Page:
Jump to ContentJump to Main Navigation
Specters of ConquestIndigenous Absence in Transatlantic Literatures$
Users without a subscription are not able to see the full content.

Adam Lifshey

Print publication date: 2010

Print ISBN-13: 9780823232383

Published to Fordham Scholarship Online: September 2011

DOI: 10.5422/fordham/9780823232383.001.0001

Show Summary Details
Page of

PRINTED FROM FORDHAM SCHOLARSHIP ONLINE (www.fordham.universitypressscholarship.com). (c) Copyright Fordham University Press, 2018. All Rights Reserved. Under the terms of the licence agreement, an individual user may print out a PDF of a single chapter of a monograph in FSO for personal use (for details see www.fordham.universitypressscholarship.com/page/privacy-policy).date: 18 September 2018

/ Apparitions of Africa: Leoncio Evita's When the Combes Fought and José Martí's “Our America”

/ Apparitions of Africa: Leoncio Evita's When the Combes Fought and José Martí's “Our America”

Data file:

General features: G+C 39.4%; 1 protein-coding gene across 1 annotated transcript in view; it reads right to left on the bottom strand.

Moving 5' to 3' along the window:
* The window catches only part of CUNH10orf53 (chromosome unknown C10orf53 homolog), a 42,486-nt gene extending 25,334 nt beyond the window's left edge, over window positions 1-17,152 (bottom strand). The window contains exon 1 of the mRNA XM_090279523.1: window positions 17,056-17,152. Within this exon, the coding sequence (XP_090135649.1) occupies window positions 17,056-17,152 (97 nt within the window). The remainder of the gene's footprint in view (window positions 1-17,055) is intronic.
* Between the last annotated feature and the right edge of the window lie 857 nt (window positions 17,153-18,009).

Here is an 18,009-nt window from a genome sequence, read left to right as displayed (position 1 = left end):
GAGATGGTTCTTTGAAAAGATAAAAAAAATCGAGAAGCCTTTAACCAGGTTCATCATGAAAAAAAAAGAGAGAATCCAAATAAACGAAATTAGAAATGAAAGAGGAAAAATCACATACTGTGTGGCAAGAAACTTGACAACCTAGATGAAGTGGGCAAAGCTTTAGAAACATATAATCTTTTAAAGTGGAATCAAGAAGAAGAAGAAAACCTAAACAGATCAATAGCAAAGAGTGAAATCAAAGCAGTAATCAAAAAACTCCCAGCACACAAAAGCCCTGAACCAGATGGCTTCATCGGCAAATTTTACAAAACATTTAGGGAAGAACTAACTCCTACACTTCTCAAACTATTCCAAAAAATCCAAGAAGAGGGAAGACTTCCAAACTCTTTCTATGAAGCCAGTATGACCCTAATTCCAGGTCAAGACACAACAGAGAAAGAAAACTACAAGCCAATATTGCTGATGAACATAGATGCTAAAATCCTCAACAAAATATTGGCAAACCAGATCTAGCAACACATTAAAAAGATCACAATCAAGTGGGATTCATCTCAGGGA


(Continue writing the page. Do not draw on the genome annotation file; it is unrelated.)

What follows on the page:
Chapter:
(p.90) 4 / Apparitions of Africa: Leoncio Evita's When the Combes Fought and José Martí's “Our America”
Source:
Specters of Conquest
Author(s):

Adam Lifshey

Publisher:
Fordham University Press
DOI:10.5422/fordham/9780823232383.003.0005

The Spanish-American War of 1898, despite the hyphen and implied dialectic, was never simply a matter involving two nations and a particular year. It was a global conflict from the very beginning, disputed by a European and a North American power but fought on islands on opposite sides of the world, in the Caribbean and Southeast Asia. Furthermore, substantive local revolutionary forces in both regions had been battling for independence before the foreign master changed from Spain to the United States. And the Spanish-American War did not take place only in 1898, at least not symbolically.

Keywords:   Spanish-American War, conflict, Caribbean, Southeast Asia, Leoncio Evita, José Martí

Fordham Scholarship Online requires a subscription or purchase to access the full text of books within the service. Public users can however freely search the site and view the abstracts and keywords for each book and chapter.

Please, subscribe or login to access full text content.

If you think you should have access to this title, please contact your librarian.

To troubleshoot, please check our FAQs , and if you can't find the answer there, please contact us .